Sheltering Packs & Nature
While interning at MHM, I was tasked with designing a new rainfly cover for our packs. It was a simple task, but I wanted to bring more purpose to this backpacking accessory that is essentially is just a tarp with some elastic on it.
I wanted to highlight the brand's appreciation of the trails and nature Colorado provides for anyone that wants to go out on an adventure. My first direction focused on the native species of trees in Colorado, with the idea that a portion of the profits would be donated to the Colorado Native Plant Society. My second direction was focusing on the Triple Crown of trails; the Appalachian Trail, the Continental Divide Trail, and the Pacific Crest Trail with a similar idea that a portion of the profits would go towards donations to maintaining those major trails.
The MHM team pitched the cobranding idea to the Appalachian Trail Conservancy (ATC), the Continental Divide Trail Coalition (CDTC), and the Pacific Crest Trail Association (PCTA), and they all signed off to the project with 25% of the profits of the rainfly going towards the trail organizations, on order to preserve the largest hiking trails in the Continental United States.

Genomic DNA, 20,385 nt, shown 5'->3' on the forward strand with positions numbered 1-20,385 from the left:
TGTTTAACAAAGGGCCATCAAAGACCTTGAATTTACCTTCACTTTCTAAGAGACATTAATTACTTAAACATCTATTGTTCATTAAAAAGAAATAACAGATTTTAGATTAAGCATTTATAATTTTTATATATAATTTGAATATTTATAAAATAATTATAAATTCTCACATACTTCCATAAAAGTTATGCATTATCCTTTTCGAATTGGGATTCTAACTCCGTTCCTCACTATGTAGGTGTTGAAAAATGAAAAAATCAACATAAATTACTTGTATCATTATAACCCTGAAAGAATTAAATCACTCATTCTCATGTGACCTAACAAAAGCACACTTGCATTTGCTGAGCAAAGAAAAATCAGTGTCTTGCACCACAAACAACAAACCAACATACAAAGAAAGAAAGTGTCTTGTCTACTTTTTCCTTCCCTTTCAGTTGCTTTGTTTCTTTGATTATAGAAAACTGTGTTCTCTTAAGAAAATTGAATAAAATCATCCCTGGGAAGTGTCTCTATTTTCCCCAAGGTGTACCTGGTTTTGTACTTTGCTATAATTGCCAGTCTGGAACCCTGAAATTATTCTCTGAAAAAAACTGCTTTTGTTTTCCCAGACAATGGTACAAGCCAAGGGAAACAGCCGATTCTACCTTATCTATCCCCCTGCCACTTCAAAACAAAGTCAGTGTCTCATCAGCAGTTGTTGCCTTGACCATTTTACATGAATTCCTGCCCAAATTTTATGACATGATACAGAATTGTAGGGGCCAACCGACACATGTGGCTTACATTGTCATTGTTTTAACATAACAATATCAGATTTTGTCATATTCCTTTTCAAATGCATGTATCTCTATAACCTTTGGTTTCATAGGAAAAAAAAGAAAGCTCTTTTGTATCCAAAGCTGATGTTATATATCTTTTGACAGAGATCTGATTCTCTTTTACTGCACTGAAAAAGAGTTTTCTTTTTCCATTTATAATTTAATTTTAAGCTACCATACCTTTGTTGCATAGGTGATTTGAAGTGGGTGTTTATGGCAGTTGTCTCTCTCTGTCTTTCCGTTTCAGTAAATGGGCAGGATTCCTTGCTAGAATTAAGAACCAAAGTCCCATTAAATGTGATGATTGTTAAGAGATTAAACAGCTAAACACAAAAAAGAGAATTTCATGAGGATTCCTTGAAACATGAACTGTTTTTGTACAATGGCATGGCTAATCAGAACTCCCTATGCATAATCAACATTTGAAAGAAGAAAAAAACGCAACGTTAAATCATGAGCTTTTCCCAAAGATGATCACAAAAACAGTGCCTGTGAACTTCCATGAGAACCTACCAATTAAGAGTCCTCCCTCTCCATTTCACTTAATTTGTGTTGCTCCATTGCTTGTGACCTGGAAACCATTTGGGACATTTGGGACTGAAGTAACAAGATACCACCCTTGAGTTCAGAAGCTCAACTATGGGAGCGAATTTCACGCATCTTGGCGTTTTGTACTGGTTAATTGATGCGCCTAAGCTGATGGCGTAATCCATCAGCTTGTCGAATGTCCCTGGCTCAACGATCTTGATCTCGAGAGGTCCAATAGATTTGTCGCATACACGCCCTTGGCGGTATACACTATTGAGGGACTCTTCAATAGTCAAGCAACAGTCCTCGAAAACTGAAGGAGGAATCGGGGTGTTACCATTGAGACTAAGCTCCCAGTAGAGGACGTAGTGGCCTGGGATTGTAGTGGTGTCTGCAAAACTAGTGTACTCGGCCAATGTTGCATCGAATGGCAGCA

Colorado is known for having 300 days of sunshine, but you wouldn't guess that if you live close to the ranges, or at higher altitudes. In Alamosa, CO the average temperature is 41.2°F, and in Grand Junction, CO the average temperature is 65.4°F. Some of Colorado's most challenging environments is in the transitions of these micro-climates, but they are also some of the most unique and beautiful sceneries Colorado has to offer.
On the right, we have the current mhm colorways; Midnight Black, Hyper Lime, Hyrdro Blue, and Glacial Teal. Shown below are my newly proposed colorways that are focusing on those transitions between climates, seasons, ecosystems, and elevation in Colorado.